The project consortium, made up of automotive, electronics and printing machine manufacturers, their suppliers and universities, approached the problem by focusing on a process central to their manufacturing activities: metal cutting.
The team developed a generic modular adaptive control platform – sensors, processes and actuator systems – for the milling, turning, gun-drilling and grinding operations involved in metal cutting operations.
The modular platform is designed to adapt cutting processes efficiently to changes on the production line – such as speed or feed rate, temperature increases, and wear and tear.
The team first identified the key parameters needed for adaptive machining systems. Then prototypes were built at universities, before being tested in industrial plants. The full system adaptation is controlled by sensors.
The results were overwhelmingly positive, with consistent improvements in production recorded following the introduction of adaptive manufacturing.
“The system also has environmental benefits,” says project coordinator Dr Dražen Veselovac, Chair of Manufacturing Technology at the Rheinisch-Westfälische Technische Hochschule in Aachen, Germany. “The use of adaptive systems will reduce scrap, increase the lifetime of production systems and enhance the efficient use of resources like water, electricity and raw materials.”
Gearing up for the future
Through a number of case studies, the team addressed specific problems affecting the milling, grinding and drilling of different metals. In each, an industrial partner teamed up with a university and a sensor provider.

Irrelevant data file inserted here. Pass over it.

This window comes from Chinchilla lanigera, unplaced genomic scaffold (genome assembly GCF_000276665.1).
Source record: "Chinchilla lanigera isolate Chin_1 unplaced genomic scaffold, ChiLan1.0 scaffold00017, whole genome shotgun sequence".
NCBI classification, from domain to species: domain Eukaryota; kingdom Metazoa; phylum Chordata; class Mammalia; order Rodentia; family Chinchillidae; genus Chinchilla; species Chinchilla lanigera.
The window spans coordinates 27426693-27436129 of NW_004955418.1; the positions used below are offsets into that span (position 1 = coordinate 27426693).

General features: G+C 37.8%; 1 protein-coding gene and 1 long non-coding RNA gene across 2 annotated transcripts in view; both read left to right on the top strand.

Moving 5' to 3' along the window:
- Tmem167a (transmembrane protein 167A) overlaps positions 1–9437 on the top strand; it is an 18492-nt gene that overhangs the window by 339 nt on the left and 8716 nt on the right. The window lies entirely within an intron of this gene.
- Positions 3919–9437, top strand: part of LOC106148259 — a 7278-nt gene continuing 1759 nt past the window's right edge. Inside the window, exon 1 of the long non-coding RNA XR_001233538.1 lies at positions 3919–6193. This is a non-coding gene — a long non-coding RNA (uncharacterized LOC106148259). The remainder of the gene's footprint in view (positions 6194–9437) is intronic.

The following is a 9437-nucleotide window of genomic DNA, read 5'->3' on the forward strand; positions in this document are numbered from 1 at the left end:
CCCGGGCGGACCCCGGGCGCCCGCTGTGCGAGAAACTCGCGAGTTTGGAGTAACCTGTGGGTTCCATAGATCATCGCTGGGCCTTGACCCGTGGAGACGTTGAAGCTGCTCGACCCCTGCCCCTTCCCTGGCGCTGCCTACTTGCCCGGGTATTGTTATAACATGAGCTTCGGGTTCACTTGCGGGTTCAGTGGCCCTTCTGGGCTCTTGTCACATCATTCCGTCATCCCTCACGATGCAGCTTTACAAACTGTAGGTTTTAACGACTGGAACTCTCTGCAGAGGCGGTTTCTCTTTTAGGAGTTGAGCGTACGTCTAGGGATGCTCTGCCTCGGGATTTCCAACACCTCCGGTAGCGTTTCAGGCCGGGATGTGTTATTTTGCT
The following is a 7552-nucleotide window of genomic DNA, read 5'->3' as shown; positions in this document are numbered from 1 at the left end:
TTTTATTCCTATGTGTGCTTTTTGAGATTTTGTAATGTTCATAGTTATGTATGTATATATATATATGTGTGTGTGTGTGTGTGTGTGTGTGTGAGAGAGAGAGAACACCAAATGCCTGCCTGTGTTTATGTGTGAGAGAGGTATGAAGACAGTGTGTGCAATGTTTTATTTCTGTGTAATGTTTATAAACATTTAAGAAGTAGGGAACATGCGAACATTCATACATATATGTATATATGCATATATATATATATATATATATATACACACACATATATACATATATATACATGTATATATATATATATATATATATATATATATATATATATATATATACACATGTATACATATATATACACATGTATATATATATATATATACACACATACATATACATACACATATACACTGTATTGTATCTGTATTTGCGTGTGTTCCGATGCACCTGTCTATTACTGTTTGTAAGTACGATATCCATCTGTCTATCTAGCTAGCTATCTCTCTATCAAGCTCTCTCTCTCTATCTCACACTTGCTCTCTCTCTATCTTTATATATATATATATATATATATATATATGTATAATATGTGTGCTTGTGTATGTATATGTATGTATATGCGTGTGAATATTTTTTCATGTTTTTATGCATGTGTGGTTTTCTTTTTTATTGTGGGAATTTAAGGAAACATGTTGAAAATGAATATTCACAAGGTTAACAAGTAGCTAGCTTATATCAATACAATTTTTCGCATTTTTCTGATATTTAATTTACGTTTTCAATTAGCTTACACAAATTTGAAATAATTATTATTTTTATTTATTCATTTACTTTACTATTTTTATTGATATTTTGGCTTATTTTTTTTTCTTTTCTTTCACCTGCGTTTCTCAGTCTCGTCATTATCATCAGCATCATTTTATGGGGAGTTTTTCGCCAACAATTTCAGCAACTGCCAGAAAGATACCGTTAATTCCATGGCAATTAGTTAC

In the case study involving Daimler, one of the biggest automotive manufacturers in Europe, the research led to a new milling strategy to reduce the manufacturing time for new gear concepts. The new process also introduced much-coveted flexibility – by applying an adaptive milling strategy to a standard milling tool, it was possible to produce new gear shapes faster.
“Daimler now has a general reusable machine tool that is geometrically adaptive and is capable of creating high-quality gears very quickly, without the need for investment in new equipment,” explains Dr Veselovac. “The demonstration we ran with Bosch has similarly now been integrated into their mass production.”
Another project partner – a supplier of advanced composites to the aerospace, defence and automotive sectors – sought to identify a milling strategy that would produce the optimal surface finish while preventing burning. An adaptation strategy was developed that would deliver near to real-time temperature information to prevent over-heating and damage to tools.
One unexpected but very welcome result has been the interest shown by the global aerospace sector, with large manufacturers planning to adopt the system in the production of critical engine components.
The United States Federal Aviation Authority (FAA) and the European Aviation Safety Agency (EASA) have also shown interest in the technology and are considering using it to establish their own systems within the next five years.
ADACOM brought together expertise from nine EU countries, a cooperative effort that Dr Veselovac believes was crucial to the project’s eventual success.
“This project had to be conducted at the EU level,” he says. “Without such a wide spread of expertise, the project would not have been able to attract leading industrial players such as Daimler, Robert Bosch and Heidelberg Druckmaschinen. No single country would have been able to provide all of the competence required, and it was important that the whole supply chain was involved.”